This week I made a visit that did not involve singing in a choir. I went to the Zen Buddhist Temple, located in a big old house at 1214 Packard St. in Ann Arbor. The heritage of Buddhism is in Asia from the founder, Gautama Buddha, and Zen in particular is from the more eastern parts of Asia, with origins at the Shaolin Temple in east-central China, but it spread also into Korea and Japan. However, most of the followers in Ann Arbor and throughout much of North America are not of Asian origin, but simply have decided that the teachings and practices of Buddhism are worthy of their belief and time.

As at least an aspect of introduction to Zen, my friend Carolyn Christopher lent me a CD to listen to--titled "Deep in the Ocean--New American Buddhist Songs, volume 2" by Nathaniel Needle, apparently a local person from Ann Arbor. It has musical tracks that depict Buddhism in a somewhat humorous way. One that really caught my attention was a calypso-style song called "Pull the Arrow Right Out." This line was repeated many times, and it was a catchy tune, so it prompted me to do a web search for "Buddhism pull the arrow right out." This led me to learn here of the Parable of the Poison Arrow. The upshot of it is that if you are facing a problem, such as being shot by a poison arrow, don't waste time and energy by asking questions like who shot the arrow, who made it, who made the poison, and others that do not help to solve the problem and may be unanswerable. Instead, pull that arrow right out! This illustrates Buddhism's status as a faith that is low on dogma, particularly in things like the origin of the world, and more focused on morals and self-improvement.

Another song was called "Truckin' on the Eight-fold Path." The Eight-fold Path is an important underpinning of the practices of Buddhism, and consists of: 1. Right view, 2. right intention, 3. right speech, 4. right action, 5. right livelihood, 6. right effort, 7. right mindfulness, and 8. right concentration. It turns out that during my visit at the Zen Buddhist Temple, the one of these that I heard most about was mindfulness.

The practice of meditation is a primary means of cultivating understanding of the teachings and spirit of Buddhism and of working toward living the ideals of the Eight-fold Path. So when I arrived, I got a really quick primer on meditation from a member named Kuman (members have a name that they use in the temple that is usually different from the one that they use outside) gave me a very quick primer on meditation posture and techniques. Most people sit on mats and round pillows that are small but quite thick and firm, although some sit on chairs. We spent a lot of time sitting and silently meditating, and also doing a few physical exercises--stretching and so forth, but there was also some time for talking and teaching.

One part of it was a reading from the teachings of Buddha, in which the part that most resonated with me was something like, "Anyone who harms someone who is simply seeking happiness will not achieve happiness himself." Since I didn't pull out my notebook to write down this quote immediately, I was helped in recreating it by finding this in a web search.

The priest of the temple, Rev. Haju Sunim, gave a talk that tied both into this reading and Mother's Day, and incorporated an actual meditation practice. She said that in thinking about our parents, we often think about the things that bother us rather than the larger picture, giving a highly slanted view. She extended this to other people as well, and asked people to think about someone they have had problems with. Then we were first asked to think of that person as being another copy of ourself, with the same desire for happiness. Second, flip that around--think of ourselves as being those other people. Finally, also think what it would be like if one of your closest friends were acting like that person. These were exercises for cultivating compassion and a type of mindfulness.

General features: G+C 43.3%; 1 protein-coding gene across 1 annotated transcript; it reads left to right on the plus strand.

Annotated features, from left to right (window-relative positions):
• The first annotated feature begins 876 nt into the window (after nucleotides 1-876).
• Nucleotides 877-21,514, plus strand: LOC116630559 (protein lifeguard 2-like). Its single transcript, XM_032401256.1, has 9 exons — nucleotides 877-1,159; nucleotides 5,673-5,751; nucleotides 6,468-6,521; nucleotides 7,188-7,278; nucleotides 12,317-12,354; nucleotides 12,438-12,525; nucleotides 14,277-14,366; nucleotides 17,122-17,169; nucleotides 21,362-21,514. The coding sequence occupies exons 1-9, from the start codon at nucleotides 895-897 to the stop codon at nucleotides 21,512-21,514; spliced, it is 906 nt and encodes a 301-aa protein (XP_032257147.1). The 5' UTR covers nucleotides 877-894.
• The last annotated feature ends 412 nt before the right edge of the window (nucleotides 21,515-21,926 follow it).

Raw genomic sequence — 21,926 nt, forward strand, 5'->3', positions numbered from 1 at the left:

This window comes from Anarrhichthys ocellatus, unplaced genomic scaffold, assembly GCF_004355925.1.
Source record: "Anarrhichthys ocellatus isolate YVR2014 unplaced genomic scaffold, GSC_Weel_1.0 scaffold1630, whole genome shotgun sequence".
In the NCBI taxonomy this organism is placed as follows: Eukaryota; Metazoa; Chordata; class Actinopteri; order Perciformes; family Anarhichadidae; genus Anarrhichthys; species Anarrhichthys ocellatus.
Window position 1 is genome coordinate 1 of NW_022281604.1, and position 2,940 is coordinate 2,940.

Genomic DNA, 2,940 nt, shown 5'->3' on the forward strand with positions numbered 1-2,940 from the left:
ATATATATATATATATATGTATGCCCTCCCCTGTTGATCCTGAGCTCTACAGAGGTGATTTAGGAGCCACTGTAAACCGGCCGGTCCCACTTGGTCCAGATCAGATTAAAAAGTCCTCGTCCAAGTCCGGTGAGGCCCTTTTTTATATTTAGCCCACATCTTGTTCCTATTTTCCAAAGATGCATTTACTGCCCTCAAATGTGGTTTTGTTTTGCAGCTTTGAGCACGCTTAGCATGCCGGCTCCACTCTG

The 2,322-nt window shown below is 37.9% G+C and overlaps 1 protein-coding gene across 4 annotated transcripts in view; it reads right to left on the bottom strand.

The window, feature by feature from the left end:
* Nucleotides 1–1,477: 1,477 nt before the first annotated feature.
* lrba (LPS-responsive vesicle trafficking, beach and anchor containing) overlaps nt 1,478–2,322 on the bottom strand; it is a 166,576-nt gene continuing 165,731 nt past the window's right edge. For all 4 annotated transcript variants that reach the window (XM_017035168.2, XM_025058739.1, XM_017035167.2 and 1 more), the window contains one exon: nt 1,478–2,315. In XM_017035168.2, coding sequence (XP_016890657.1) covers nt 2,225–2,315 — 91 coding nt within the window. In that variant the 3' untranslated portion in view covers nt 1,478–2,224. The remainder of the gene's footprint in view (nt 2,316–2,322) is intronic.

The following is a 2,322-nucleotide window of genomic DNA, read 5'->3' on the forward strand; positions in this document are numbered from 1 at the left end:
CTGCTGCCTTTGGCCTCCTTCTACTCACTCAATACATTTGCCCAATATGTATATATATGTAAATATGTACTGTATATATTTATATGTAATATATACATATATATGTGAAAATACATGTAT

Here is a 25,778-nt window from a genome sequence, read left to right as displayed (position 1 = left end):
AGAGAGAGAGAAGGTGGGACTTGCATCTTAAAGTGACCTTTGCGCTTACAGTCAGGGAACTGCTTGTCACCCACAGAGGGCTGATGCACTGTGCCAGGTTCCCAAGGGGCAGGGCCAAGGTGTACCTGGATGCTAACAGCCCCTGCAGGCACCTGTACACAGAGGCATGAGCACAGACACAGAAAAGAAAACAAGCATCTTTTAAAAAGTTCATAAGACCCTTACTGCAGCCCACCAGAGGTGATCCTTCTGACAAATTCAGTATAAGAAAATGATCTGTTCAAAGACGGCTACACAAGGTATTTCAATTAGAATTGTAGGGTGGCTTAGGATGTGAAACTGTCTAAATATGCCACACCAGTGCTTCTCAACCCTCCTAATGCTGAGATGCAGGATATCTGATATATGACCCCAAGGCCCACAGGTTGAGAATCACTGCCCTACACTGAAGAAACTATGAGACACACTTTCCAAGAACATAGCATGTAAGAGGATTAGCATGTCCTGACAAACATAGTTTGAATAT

They also spent some time talking about their upcoming celebration of Buddha's birthday, which will be May 23. It is his 2554th birthday, and one member, Geehyun Kim, a University of Michigan graduate student, showed a slide show of how it is celebrated in Korea. One of the major traditions is to create lotus-shaped lanterns out of paper and plastic. They also have parades--big ones in Korea, a small one in Ann Arbor.

After the service, I went outside to the garden, where Haju Sunim was talking to a group visiting from Alma College. I was expecting more of a lecture full of facts, but instead got some hands-on experience. First, we did some walking meditation practice. We employed mindfulness again, and deliberately walked, thinking about first bringing each heel up, then bringing the foot forward, then putting the foot down heel first and rolling forward to the toe. It's actually regular walking, but done with a high degree of consciousness of each phase in the process (trying to avoid the word "step" here). The idea is that in order to understand where you have been and what you have done, you need to understand what is happening presently, and in order to understand the future also, you must understand the present.

After that, I also stuck around for a short while to do some work in their garden, also a form of mindfulness and meditation. Buddhism teaches that people often reach enlightenment through manual labor. In this case, I pulled weeds with the instruction to use both hands, or at least keep both hands near each other, so that the mind was not distracted by having one of the hands pointing in a different direction than the other.